Fighting continued on the 14th April but, bolstered by the arrival of 4/KLR (98th Brigade, 33rd Divn) who were put under command of 19th Bde, the line held until a final determined German attack in the early evening when the right flank of 1/Queens was forced back and a general withdrawal took place, though still in reasonable order and well covered by the machine guns. New positions were established closer to METEREN, which were consolidated by digging in and wiring overnight. MGC 33rd Battalion HQ was relocated to a more central position on the METEREN-FLETRE ROAD (the D933) approx 300m W of METEREN. These positions were largely held until 19th April though the Germans managed to penetrate METEREN forcing the left flank on WINDMILL HILL to have to hook round more to the E and NE.

This was a key action in halting the German penetration of the Battle of the Lys and a very close run thing!

:poppy:

HTH.
Mark

Edited by MBrockway
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As an historical source, keep a salt cellar to one side (a pinch of salt may not suffice) as Seton-Hutchison was a prime self publicist. Even his name was an affectation; in the Army List he is simply G.S. Hutchison. He does extend that publicity to the units under his command, but does verge to hyperbole. He claims that 33rd Battalion was the most highly decorated MGC unit of the war; even adding in the pre-1918 awards to Companies - it wasn't. He also makes the claim that it was 33rd Battalion which finally stopped the German 1918 offensive. A very good narrative, but not to the highest standards of objectivity!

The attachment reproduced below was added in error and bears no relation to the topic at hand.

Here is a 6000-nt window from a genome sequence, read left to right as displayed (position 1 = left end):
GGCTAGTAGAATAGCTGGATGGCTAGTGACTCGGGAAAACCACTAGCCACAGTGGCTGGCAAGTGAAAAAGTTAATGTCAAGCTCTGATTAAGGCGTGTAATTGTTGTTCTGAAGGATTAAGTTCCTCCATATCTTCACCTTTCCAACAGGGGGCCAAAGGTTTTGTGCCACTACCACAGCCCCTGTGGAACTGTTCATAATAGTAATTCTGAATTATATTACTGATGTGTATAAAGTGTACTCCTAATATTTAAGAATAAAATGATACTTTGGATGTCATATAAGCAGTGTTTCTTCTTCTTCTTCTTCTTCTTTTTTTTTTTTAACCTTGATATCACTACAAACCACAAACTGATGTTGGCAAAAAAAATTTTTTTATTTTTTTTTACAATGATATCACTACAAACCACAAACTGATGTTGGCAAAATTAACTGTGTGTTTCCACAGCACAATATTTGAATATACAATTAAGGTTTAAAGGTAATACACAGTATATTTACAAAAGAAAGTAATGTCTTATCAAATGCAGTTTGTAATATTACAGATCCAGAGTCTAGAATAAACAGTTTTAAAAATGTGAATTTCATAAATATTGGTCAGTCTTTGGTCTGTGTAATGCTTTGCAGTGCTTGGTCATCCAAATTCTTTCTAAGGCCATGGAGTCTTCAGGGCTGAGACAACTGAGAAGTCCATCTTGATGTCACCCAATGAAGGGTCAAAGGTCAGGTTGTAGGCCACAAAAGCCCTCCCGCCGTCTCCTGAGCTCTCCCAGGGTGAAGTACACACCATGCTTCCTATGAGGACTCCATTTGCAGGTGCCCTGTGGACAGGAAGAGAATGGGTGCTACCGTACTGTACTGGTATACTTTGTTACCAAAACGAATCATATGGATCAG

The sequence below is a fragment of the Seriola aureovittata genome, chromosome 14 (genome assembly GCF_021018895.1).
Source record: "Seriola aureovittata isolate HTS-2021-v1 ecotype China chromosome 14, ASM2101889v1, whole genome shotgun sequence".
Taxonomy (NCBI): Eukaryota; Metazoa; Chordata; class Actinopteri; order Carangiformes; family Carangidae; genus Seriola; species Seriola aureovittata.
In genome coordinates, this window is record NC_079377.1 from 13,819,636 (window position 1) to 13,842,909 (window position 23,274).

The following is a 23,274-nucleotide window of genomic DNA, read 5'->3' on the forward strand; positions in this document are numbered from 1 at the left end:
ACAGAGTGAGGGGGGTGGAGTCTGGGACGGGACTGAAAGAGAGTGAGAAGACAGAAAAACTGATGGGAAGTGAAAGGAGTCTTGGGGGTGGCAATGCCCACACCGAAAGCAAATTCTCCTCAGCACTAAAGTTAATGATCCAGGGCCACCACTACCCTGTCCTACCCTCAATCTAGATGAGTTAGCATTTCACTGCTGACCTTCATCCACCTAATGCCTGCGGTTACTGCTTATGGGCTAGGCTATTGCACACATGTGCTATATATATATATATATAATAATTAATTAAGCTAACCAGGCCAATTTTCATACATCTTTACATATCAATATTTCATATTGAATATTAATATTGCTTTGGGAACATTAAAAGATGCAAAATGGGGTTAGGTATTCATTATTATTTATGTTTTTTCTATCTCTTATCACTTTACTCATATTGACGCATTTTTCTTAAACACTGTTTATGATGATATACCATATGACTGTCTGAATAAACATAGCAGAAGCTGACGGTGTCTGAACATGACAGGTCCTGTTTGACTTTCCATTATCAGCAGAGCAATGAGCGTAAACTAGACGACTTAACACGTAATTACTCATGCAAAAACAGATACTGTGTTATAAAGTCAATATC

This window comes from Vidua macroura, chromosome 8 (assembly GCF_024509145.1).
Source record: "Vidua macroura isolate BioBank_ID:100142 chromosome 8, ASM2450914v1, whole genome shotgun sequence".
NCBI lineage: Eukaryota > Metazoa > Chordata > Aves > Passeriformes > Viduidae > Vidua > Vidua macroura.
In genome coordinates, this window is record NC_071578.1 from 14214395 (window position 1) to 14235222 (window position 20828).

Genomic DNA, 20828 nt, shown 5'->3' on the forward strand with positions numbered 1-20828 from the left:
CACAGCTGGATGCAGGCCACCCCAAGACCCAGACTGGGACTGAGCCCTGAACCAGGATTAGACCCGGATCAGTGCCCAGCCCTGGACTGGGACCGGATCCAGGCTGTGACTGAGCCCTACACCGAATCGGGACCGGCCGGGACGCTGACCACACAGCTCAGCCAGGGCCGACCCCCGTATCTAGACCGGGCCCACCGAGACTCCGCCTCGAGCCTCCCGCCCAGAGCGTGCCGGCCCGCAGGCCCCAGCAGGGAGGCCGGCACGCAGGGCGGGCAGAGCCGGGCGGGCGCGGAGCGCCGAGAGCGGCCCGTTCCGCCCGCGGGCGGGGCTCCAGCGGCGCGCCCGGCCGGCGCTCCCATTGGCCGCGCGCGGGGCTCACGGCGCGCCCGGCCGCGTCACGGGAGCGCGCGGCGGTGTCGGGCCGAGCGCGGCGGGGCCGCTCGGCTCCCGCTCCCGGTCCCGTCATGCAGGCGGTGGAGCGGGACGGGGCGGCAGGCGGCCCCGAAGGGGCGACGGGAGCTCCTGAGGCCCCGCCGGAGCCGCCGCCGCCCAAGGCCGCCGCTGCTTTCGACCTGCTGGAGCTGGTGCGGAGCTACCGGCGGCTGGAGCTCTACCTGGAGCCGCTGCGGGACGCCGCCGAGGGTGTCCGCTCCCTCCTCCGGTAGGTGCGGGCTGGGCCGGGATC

This claim is implicit also in his History of the Thirty-Third Division, which is similarly rich in detail on individual companies, even sections, of the 33rd Bn. MGC, but the division's infantry battalions and the actions/decisions of their commanders get very bare mentions. He also here claims the division's success was almost all down to successful machine gun tactics ... despite his vivid accounts of hand-to-hand fighting!

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Thank you for that most comprehensive answer. Needless to say Lt. Barker was an old boy of Bury Grammar School. I am very interested in Operation Georgette and the Battle of the Lys ( one of my great-uncles was captured during the defence of the Nieppe Forest) and I hope to include the 33rd Bn action in a future battlefields tour.

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Hutchinson also refers to 1st Btn, Cameronians (Scottish Rifles) and 5/6th Btn, Cameronians (Scottish Rifles) as 1/Cameronians and 5/6th Scottish Rifles respectively, though both battalions were effectively from the same regiment by 1914.

Oddly, Mark, that might not be the author's fault. The Cameronians (Scottish Rifles) were an odd lot: the 1st Battalion (the old 26th Foot) were always "The Cameronians", whereas the 2nd Battalion (ex-90th Light Infantry) were always "The Scottish Rifles". The TF battalions seem to have followed the Regulars'habits, so 1st Cameronians and 5/6th Scottish Rifles was actually the regimental usage. I agree with everything else you say about Hutchinson, though!